Study Confirms Meteorite Caused Crater in India

In the vast desert of Kutch district, northwest India, where salt is harvested in colorful rectangular ponds, a circular feature in the otherwise flat Banni Plains has intrigued scientists for over a decade, with suspicions that it resulted from a meteorite impact remaining unconfirmed until recently. This crater, named Luna after the nearest village, measures 1.1 miles (1.8 km) wide and about 20 feet (6 m) high, with the size of meteorite craters typically being 10 to 20 times the size of the impacting meteorite, leading Kerala University assistant professor Sajin Kumar to estimate the meteorite’s size at between 650 to 1,300 feet (200 to 400 m) wide.

Scientists have now determined that this crater formed around 7,000 years ago, making Luna the most recent confirmed meteorite impact, as evidenced by the shallow depth of the samples taken from the site, which were around 4 inches (10 cm) deep. Previously, the youngest known crater was the Yilan Crater in northeast China, dated to between 47,000 and 53,000 years old. Some had speculated that the Luna crater might be a collapsed salt dome or a geological fault, but a comprehensive study conducted from 2019 to 2022 confirmed the impact origin through the discovery of minerals that are typically formed under the extreme temperatures and pressures of a meteorite impact. These minerals include fayalite, hercynite, kirschsteinite, ulvöspinel, and wüsite, and are associated with meteors, alongside unusually high concentrations of iridium, a rare element on Earth’s surface but common in iron meteorites, suggesting an extraterrestrial origin.

Researchers collected samples in May 2022 during a dry period, as the area is often submerged for 11 months each year, with Dr. Kumar describing the difficulty of obtaining samples due to the marshy terrain. The study, published in the journal Science Direct, involved several institutions, including the CSIR-National Geophysical Research Institute, Geological Survey of India, Kachchh University, National Centre for Earth Science Studies, Physical Research Laboratory, and the University of Kerala. Carbon dating of plant remains beneath the crater debris revealed they are as old as 6,905 years, leading researchers to conclude that Luna is the largest crater resulting from an iron bolide in the last 10,000 years, with a bolide being an exceptionally bright meteor.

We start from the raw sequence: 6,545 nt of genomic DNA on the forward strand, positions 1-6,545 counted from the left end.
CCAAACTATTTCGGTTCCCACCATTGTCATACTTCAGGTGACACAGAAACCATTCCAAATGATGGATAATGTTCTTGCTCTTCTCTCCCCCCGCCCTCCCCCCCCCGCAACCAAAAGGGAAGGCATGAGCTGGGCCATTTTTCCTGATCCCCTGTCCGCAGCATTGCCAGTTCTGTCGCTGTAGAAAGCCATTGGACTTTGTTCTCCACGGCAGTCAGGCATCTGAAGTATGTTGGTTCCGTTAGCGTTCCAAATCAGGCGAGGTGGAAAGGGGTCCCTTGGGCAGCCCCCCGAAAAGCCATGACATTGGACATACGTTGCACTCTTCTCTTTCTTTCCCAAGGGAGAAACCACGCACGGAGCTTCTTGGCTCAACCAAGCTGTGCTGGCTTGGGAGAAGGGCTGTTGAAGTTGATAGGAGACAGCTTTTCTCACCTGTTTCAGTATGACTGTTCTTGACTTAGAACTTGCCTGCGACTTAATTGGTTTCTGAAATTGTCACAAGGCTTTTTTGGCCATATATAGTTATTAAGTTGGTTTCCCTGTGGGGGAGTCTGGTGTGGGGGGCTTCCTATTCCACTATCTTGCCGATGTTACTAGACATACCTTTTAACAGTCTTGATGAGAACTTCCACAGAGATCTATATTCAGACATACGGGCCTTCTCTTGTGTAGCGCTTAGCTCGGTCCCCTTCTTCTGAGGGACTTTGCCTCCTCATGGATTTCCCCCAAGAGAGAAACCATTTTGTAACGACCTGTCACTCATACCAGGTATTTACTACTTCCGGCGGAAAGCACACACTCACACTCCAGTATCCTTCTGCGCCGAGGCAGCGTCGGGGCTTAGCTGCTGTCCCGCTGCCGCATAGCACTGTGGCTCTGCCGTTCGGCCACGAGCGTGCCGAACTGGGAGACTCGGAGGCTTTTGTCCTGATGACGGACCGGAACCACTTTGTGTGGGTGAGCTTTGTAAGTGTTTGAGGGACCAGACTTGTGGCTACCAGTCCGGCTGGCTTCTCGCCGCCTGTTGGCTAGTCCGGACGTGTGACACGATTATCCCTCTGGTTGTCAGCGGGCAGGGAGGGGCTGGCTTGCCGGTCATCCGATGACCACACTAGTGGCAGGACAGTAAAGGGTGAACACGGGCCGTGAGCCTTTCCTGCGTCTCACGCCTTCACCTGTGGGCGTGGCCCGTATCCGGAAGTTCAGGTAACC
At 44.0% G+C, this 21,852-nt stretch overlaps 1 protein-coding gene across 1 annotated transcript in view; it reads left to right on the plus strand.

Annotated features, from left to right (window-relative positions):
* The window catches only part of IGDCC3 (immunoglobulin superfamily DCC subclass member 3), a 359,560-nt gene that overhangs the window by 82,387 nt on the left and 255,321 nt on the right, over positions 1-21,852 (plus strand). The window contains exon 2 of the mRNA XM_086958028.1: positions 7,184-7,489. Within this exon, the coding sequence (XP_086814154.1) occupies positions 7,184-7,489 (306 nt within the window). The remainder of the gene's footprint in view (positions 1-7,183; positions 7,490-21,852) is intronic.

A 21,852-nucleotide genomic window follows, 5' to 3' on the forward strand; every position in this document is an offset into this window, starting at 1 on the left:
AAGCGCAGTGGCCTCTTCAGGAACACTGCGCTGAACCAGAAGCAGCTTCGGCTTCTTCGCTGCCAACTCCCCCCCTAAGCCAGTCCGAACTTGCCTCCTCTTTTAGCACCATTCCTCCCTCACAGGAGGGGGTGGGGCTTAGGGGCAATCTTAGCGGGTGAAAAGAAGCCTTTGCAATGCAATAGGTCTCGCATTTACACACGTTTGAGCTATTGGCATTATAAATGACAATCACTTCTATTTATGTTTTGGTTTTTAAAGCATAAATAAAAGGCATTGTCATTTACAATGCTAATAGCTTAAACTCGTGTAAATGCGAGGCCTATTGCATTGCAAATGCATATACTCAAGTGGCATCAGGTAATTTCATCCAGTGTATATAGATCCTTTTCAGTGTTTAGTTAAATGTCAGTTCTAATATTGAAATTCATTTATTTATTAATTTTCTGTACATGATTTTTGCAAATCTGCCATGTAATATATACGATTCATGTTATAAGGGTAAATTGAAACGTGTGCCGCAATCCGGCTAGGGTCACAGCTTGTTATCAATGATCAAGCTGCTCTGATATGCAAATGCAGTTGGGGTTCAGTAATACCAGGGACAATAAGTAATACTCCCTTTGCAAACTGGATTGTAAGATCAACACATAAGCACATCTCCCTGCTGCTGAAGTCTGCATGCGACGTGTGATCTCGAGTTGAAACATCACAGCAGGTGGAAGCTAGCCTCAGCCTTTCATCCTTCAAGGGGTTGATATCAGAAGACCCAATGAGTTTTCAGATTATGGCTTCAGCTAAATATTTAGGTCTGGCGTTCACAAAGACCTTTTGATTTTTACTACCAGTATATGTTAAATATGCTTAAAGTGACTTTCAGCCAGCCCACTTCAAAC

NASA also took an interest in the crater, capturing an image of the site with their Landsat 8 satellite’s Operational Land Imager on February 24, shortly before the Indian scientists announced their findings. The distinctive crater is visible from space, and previously, India had three known impact craters: Ramgarh in Rajasthan, Lonar in Maharashtra, and Dhala in Madhya Pradesh, with Luna now being the fourth. The study team hopes this discovery will encourage more research into craters and planetary science in India.

The Luna meteorite, likely composed mostly of iron or a combination of iron and rock, is the largest to strike Earth in the last 50,000 years. For comparison, the meteorite that caused the extinction of the dinosaurs 66 million years ago was about six miles (10 km) wide, over 25 times larger than the Luna meteorite. Dr. Gordon Osinski of Western University’s Department of Earth Sciences likened the impact to a nuclear bomb without the radioactive fallout, with the shockwave felt up to 3 miles (5 km) away and the dust likely dimming the sun for days.

The Indus Valley (Harappan) civilization, contemporary with the Luna impact, might have been affected, as the civilization, which had settlements nearby, began to decline around 1900 BCE, with most cities abandoned by 1700 BCE. Further research might reveal the impact’s effects on ancient human populations. Impact craters are relatively rare on Earth, with the Earth Impact Database listing fewer than 200, as many meteorites land in the sea or their land impacts are erased by geological processes. Advances in satellite technology are likely to uncover more craters, including in previously inaccessible polar regions now exposed by climate change, such as the Hiawatha Glacier in Greenland.

Meteorites, mostly originating from the asteroid belt between Mars and Jupiter, are 4.56 billion years old, older than any Earth rocks. They reach Earth after being dislodged from their orbits by collisions or gravitational forces, and some meteorites may also come from the moon or Mars, ejected by impacts on those bodies. For a precise location, Luna is at 23°42′16″N 69°15′35″E.